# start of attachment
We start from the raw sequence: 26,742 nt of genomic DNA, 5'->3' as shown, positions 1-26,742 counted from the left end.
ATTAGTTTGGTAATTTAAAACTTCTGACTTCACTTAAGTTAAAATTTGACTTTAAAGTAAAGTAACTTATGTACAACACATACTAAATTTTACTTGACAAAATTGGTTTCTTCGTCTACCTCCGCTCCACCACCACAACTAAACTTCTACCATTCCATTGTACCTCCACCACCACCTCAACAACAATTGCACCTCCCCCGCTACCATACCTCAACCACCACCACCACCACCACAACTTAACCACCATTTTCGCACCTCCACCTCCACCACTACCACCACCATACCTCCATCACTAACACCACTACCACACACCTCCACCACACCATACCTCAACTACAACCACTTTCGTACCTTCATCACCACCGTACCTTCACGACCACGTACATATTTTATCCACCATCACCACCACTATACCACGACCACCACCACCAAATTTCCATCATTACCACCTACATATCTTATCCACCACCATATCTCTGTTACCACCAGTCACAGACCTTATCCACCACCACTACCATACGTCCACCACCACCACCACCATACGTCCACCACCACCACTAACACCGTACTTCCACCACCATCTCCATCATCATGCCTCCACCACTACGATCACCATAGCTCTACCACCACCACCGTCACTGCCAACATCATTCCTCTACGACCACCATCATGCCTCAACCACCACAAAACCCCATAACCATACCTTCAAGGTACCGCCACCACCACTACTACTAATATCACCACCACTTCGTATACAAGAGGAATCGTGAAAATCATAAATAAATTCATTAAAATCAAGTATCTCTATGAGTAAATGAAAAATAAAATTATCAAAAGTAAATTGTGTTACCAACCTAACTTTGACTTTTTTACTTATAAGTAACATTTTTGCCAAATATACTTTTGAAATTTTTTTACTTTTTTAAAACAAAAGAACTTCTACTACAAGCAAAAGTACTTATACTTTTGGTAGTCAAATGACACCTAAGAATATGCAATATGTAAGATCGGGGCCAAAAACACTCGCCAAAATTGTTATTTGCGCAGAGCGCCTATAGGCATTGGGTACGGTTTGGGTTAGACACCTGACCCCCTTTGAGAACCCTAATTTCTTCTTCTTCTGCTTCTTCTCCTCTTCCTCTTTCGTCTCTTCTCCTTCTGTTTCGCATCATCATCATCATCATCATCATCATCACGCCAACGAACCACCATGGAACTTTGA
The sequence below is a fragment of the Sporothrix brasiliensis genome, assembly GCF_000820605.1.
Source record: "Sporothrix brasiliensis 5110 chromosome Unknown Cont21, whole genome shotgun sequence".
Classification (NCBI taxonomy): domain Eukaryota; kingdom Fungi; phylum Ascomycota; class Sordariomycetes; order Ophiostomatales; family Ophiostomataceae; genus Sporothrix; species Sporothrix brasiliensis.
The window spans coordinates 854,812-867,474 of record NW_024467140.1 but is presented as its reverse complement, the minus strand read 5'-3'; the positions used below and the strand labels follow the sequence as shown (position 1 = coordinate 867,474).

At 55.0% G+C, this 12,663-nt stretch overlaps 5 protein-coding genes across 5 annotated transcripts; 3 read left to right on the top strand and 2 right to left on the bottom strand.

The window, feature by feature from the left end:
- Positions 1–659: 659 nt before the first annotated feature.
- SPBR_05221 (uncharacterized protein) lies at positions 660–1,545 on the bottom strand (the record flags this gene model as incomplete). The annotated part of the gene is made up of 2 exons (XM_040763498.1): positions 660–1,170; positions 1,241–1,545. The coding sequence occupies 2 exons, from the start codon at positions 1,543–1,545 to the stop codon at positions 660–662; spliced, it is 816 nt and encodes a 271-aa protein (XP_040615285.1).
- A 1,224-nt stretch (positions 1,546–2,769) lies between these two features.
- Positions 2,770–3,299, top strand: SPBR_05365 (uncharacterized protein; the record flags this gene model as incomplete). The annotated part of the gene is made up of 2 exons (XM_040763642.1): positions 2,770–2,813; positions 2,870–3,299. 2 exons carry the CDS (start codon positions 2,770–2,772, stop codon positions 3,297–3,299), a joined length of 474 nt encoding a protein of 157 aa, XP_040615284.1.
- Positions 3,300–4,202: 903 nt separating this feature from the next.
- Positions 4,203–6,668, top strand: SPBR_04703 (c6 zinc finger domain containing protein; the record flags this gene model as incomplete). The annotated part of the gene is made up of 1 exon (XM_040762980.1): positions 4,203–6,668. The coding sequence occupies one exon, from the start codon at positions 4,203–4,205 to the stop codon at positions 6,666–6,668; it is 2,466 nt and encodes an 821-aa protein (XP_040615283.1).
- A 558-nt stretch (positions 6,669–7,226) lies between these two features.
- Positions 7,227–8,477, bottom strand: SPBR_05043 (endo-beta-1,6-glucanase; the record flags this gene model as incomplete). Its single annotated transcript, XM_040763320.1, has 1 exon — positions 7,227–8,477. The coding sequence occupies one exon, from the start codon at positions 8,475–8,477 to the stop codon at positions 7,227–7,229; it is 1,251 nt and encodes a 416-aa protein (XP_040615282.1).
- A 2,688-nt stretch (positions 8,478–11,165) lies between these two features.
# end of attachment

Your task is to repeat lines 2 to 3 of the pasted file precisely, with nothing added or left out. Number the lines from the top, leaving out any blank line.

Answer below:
ATTAGTTTGGTAATTTAAAACTTCTGACTTCACTTAAGTTAAAATTTGACTTTAAAGTAAAGTAACTTATGTACAACACATACTAAATTTTACTTGACAAAATTGGTTTCTTCGTCTACCTCCGCTCCACCACCACAACTAAACTTCTACCATTCCATTGTACCTCCACCACCACCTCAACAACAATTGCACCTCCCCCGCTACCATACCTCAACCACCACCACCACCACCACAACTTAACCACCATTTTCGCACCTCCACCTCCACCACTACCACCACCATACCTCCATCACTAACACCACTACCACACACCTCCACCACACCATACCTCAACTACAACCACTTTCGTACCTTCATCACCACCGTACCTTCACGACCACGTACATATTTTATCCACCATCACCACCACTATACCACGACCACCACCACCAAATTTCCATCATTACCACCTACATATCTTATCCACCACCATATCTCTGTTACCACCAGTCACAGACCTTATCCACCACCACTACCATACGTCCACCACCACCACCACCATACGTCCACCACCACCACTAACACCGTACTTCCACCACCATCTCCATCATCATGCCTCCACCACTACGATCACCATAGCTCTACCACCACCACCGTCACTGCCAACATCATTCCTCTACGACCACCATCATGCCTCAACCACCACAAAACCCCATAACCATACCTTCAAGGTACCGCCACCACCACTACTACTAATATCACCACCACTTCGTATACAAGAGGAATCGTGAAAATCATAAATAAATTCATTAAAATCAAGTATCTCTATGAGTAAATGAAAAATAAAATTATCAAAAGTAAATTGTGTTACCAACCTAACTTTGACTTTTTTACTTATAAGTAACATTTTTGCCAAATATACTTTTGAAATTTTTTTACTTTTTTAAAACAAAAGAACTTCTACTACAAGCAAAAGTACTTATACTTTTGGTAGTCAAATGACACCTAAGAATATGCAATATGTAAGATCGGGGCCAAAAACACTCGCCAAAATTGTTATTTGCGCAGAGCGCCTATAGGCATTGGGTACGGTTTGGGTTAGACACCTGACCCCCTTTGAGAACCCTAATTTCTTCTTCTTCTGCTTCTTCTCCTCTTCCTCTTTCGTCTCTTCTCCTTCTGTTTCGCATCATCATCATCATCATCATCATCATCACGCCAACGAACCACCATGGAACTTTGA
The sequence below is a fragment of the Sporothrix brasiliensis genome, assembly GCF_000820605.1.